- Book reviewer
- Biographies and personal histories, History - WW2, Book reviews, Biographies
- RAN Ships
- HMAS Perth I
- March 2013 edition of the Naval Historical Review (all rights reserved)
Ray Parkin’s Odyssey by Pattie Wright. Published by Pan Macmillan Australia, Sydney, 2012. Hardback of 672 pages with over 100 excellent paintings and sketches, rrp $49.99.
The story of the short but gallant life of HMAS Perth was known to me from teenage years. A Naval College colleague had lost his father with the ship and a relative was a survivor. A sail at Flinders Naval Depot commemorated the boat voyage of some survivors. I was serving in Perth II in 1968 when David Burchell, accompanied by some 25 Perth I survivors, presented the ship with some artefacts he had recovered from the wreck. By then I was aware of one survivor in particular, Ray Parkin.
During the 1960s he published a trilogy based on the sinking of Perth and the experiences of the survivors. In 1997 he published the definitive account of HM Bark Endeavour. When Perth III was to be launched in 2004, Ray Parkin was planning to attend. Sadly his health precluded this and so I never did meet a man I admired and knew through his writing. Someone who did meet him was Pattie Wright, a writer and film producer. In researching the life of Sir Edward ‘Weary’ Dunlop for a movie she made contact with many who had known him. One of her contacts was Ray Parkin whose survival of the sinking ended with captivity in Java, Singapore, Thailand and Japan. There was much about him that led her to write his biography.
She saw in him a man with the limited formal education of the day who emerged as a natural leader in the desperate circumstances of captivity by the Japanese. Whilst many around him despaired and became introspective with the harshness and uncertainties of their situation, Parkin realised the importance of looking for the positives despite the climate, brutal guards, wretched food and continual struggle to maintain reasonable health. He saw the beauty of the butterflies and flowers of the jungle and urged his shipmates out of their despair.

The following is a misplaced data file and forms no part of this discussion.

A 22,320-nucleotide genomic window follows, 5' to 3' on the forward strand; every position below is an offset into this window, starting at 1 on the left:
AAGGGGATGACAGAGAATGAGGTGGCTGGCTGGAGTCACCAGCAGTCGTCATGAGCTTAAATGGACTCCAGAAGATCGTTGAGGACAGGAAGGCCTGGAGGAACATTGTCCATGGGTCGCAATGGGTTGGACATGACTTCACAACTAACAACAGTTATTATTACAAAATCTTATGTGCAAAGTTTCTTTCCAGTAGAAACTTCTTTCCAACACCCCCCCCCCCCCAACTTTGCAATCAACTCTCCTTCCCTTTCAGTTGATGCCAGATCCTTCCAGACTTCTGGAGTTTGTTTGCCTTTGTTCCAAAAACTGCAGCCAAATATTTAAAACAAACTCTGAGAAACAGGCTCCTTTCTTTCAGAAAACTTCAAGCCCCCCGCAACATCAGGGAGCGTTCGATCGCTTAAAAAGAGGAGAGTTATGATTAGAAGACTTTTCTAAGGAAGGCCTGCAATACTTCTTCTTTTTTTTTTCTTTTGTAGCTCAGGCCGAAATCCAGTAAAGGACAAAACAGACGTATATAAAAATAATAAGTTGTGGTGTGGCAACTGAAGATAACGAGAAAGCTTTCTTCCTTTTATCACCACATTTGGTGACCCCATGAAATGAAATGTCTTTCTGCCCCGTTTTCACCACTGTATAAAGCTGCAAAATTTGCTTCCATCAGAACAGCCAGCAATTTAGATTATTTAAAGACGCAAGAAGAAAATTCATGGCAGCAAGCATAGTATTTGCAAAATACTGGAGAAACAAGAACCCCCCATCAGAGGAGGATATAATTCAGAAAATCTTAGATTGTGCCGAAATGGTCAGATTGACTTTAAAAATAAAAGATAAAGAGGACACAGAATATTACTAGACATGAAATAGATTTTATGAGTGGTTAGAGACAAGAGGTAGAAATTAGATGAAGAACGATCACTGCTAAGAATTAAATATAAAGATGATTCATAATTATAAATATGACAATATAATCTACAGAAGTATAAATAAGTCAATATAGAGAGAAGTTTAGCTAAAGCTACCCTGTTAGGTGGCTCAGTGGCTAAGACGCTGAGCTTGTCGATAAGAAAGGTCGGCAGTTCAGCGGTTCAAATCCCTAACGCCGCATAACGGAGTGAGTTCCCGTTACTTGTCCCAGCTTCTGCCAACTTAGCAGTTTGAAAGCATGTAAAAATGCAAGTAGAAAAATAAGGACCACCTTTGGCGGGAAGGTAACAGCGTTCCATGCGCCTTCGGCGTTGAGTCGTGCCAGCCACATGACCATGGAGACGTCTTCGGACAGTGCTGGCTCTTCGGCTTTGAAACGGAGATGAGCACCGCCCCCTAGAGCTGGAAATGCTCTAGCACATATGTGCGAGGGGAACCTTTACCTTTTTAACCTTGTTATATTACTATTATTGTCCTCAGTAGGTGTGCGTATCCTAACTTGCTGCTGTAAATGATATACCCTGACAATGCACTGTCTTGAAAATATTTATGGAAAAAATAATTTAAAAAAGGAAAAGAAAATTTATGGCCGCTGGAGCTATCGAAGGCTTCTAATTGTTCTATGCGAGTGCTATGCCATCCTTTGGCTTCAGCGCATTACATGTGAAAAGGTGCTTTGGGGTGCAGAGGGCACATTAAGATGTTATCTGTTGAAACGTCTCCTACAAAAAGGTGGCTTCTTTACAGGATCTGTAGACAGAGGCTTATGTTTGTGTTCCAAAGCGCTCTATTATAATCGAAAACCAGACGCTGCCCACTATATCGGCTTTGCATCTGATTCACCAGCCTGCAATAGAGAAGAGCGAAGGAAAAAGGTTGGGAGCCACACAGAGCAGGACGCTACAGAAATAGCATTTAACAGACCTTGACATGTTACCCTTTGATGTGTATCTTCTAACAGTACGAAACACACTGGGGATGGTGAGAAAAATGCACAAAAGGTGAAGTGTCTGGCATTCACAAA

From boyhood Parkin developed a talent for sketching and painting. When he joined the Navy in 1928 he took his paint box with him. In 1939 he was a petty officer and part of the commissioning company of Perth I. With paintings and diaries he recorded the harrowing experiences of Perth and her company during the Mediterranean campaign. Perth returned to Sydney in August 1941 for a refit and a new commanding officer, Captain ‘Hec’ Waller. A third of her company were posted out and replaced with fresh men. Petty Officer Parkin remained with the ship when she sailed north in February 1942 to join the disparate force of allied ships under the command of Vice Admiral Helfrich, RNN. Perth and USS Houston survived the confused action of the Battle of the Java Sea, only to be trapped in the Sunda Strait. With others, Parkin struggled ashore to an island. They happened upon a merchantman’s lifeboat and planned to make their way back to Australia.
The perils of the sea forced them to surrender to the Japanese in Tjilatjap in southern Java. Parkin was determined the story of Perth would be told and risking harsh retribution from his captors, he kept diaries for the next three and a half years. He also painted scenes in the prisoners’ camps. His subjects ranged from the beauty of colourful butterflies and flowers to the ghastly reality of two men with malaria assisting a near death cholera victim.
Pattie Wright met Ray Parkin when he was 90 and found a man she described as one of the most unexpected, challenging and life-changing people to have crossed her path. After several meetings she arranged a film crew to record further interviews. He introduced her to his paintings, diaries, letters and published and unpublished writings. Over the next ten years she made contact with Parkin’s fellow POWs and their families. Her bibliography lists 111 authors and numerous letters, newspaper reports and private papers. Most of all she has found in Parkin’s diaries a determined survivor. From these records she highlights the rigours of the Burma railway, the antipathy between soldiers of the 7th Division and the 8th Division and their disdain for the Dutch. She is able to highlight the difficulties following the repatriation of the prisoners of war – how they felt unable to discuss their experiences and the physical and mental problems that haunted many for years, even forever. There is no doubt she admires her subject, however she is not averse to mentioning his foibles and unfashionable attitudes. The book uses 40 of Parkin’s remarkable paintings of the world around him, many painted and hidden from his brutal captors in Java, Thailand and Japan.
Pattie Wright has presented the 95 years of the life and times of Ray Parkin in a most readable style and his admirers are certain to seek out this book, particularly those with a maritime background. Seafarers will find that Pattie Wright is not familiar with the maritime idiom and her book would have benefitted with the services of a saltwater proof reader.
Reviewed by John Ellis